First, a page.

Decoding the Future of Work
Global investments in Green Finance would have to be multiplied by 15.4 to meet 2030 goals.
Global climate investments have grown by an average of 10.3% each year since 2013 and reached $615 billion in 2019. Renewable energies attract the majority of investments (58%) thanks to their maturity. However, their share in the global energy capacity still remains small (4%).
Worldwide, the private sector (56% of the investments) focuses on projects with the most mature technologies and established business models. The public sector (44% of the investments) invests mostly in emerging technologies.
France mobilizes 8.3% of global climate-focused investments, with a large part dedicated to energy efficiency. These investments are expected to increase from 2021 onwards following the adoption of the recovery plan which will mobilize €100 bn including €38.1 bn dedicated to green activities, targeting the most polluting sectors as a priority.
These investments are still largely insufficient to achieve global goals and mitigate global warming; the dynamics of green finance must be strengthened. Europe shows the way, as a leader in green finance with 45% of the Green Bond issues and a regulatory environment supporting the development of green investments. In France, financial actors are mobilized with 704 labeled funds.
Banks set up exclusion policies, quantification methods, specialized offers (offers for corporate and investment banks as well as retail banks) and investments in green assets in order to attract new capital. Fintechs are also a lever for the development of these offers by bringing novelty and by challenging historical players.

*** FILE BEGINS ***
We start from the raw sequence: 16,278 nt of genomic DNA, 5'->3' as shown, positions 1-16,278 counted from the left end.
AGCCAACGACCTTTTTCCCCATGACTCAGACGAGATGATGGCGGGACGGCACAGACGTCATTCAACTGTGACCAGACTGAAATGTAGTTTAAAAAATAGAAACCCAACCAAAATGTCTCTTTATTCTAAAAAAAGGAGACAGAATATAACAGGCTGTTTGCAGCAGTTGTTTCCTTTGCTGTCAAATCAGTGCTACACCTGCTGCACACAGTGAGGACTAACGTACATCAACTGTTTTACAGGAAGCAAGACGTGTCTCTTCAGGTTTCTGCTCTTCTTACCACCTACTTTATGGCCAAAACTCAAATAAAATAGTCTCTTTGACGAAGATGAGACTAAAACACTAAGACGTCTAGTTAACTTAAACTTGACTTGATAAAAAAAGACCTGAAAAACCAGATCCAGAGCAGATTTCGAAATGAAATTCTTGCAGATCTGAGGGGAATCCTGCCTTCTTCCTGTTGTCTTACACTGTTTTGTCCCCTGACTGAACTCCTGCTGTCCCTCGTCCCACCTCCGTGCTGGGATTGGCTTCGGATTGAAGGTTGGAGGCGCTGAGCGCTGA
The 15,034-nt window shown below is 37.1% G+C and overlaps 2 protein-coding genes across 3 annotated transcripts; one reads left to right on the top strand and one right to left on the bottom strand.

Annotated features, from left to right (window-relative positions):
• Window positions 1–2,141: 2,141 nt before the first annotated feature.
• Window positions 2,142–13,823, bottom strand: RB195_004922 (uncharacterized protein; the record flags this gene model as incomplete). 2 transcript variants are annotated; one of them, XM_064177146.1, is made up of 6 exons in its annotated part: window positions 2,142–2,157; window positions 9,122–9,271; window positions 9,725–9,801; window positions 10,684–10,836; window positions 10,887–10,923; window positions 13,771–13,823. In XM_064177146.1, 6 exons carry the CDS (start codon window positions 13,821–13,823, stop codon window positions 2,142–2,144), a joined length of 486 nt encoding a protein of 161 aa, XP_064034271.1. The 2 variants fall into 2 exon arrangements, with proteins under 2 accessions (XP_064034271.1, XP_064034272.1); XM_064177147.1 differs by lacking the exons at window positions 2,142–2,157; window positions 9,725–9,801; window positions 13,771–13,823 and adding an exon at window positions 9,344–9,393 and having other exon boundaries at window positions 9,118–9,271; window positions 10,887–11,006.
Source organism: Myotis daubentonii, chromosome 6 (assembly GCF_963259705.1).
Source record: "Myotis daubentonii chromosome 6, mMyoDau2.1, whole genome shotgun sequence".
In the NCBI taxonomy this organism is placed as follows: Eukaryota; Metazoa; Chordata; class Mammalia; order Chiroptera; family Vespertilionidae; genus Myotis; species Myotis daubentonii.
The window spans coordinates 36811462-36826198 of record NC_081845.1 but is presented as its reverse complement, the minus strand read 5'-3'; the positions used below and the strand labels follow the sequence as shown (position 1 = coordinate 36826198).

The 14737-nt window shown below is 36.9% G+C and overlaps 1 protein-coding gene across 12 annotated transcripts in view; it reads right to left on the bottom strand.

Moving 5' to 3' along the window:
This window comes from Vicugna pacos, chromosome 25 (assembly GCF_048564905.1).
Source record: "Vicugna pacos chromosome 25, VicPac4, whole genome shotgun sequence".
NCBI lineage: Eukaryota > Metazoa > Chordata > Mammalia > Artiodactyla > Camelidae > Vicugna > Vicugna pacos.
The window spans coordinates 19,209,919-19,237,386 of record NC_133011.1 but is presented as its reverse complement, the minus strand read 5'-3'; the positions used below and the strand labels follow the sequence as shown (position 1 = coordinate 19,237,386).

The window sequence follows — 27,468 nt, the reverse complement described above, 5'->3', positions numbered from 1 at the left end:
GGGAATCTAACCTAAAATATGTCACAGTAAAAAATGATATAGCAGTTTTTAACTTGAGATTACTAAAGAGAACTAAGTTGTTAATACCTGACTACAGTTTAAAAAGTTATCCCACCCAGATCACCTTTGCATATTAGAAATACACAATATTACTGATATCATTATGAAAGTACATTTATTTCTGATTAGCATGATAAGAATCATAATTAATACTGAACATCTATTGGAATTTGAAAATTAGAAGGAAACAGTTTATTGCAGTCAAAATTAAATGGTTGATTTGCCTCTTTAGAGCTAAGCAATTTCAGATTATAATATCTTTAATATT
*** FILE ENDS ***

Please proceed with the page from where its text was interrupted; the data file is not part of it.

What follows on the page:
Green Bonds are the most standardized products in green finance which explains their success. They reached $257.7 billion worldwide in 2019, up by 54% compared to 2018. A Green Bond issuance requires a strong and regular commitment from the issuer throughout the project. This requirement, in terms of transparency and reporting, is the main obstacle in the expansion of Corporate Green Bonds. With $10.5 billion, Engie issued the largest Green Bonds in the world, confirming France's prominent position in green finance.
With only 17% of Green Bonds certified and more and more sectors involved, the risk of greenwashing should not be taken lightly.
To guide investors and support the development of green finance, Europe launched the European Taxonomy based on the recommendations of the Task Force on climate-related Financial Disclosures (TCFD). This aims to create a common analysis framework integrating all energy sectors and climate transition to harmonize the evaluation criteria taken into account by green products and labels.
Greening the global economy requires achieving nearly $100,000 billion in green investments by 2030 corresponding to a 15.4-fold increase in annual global investments ($ 615 bn). With $ 53 bn mobilized to date by the public sector, all private actors must use green products, identify projects using the framework given by the European Taxonomy, while ensuring their resilience to increasing climate risks.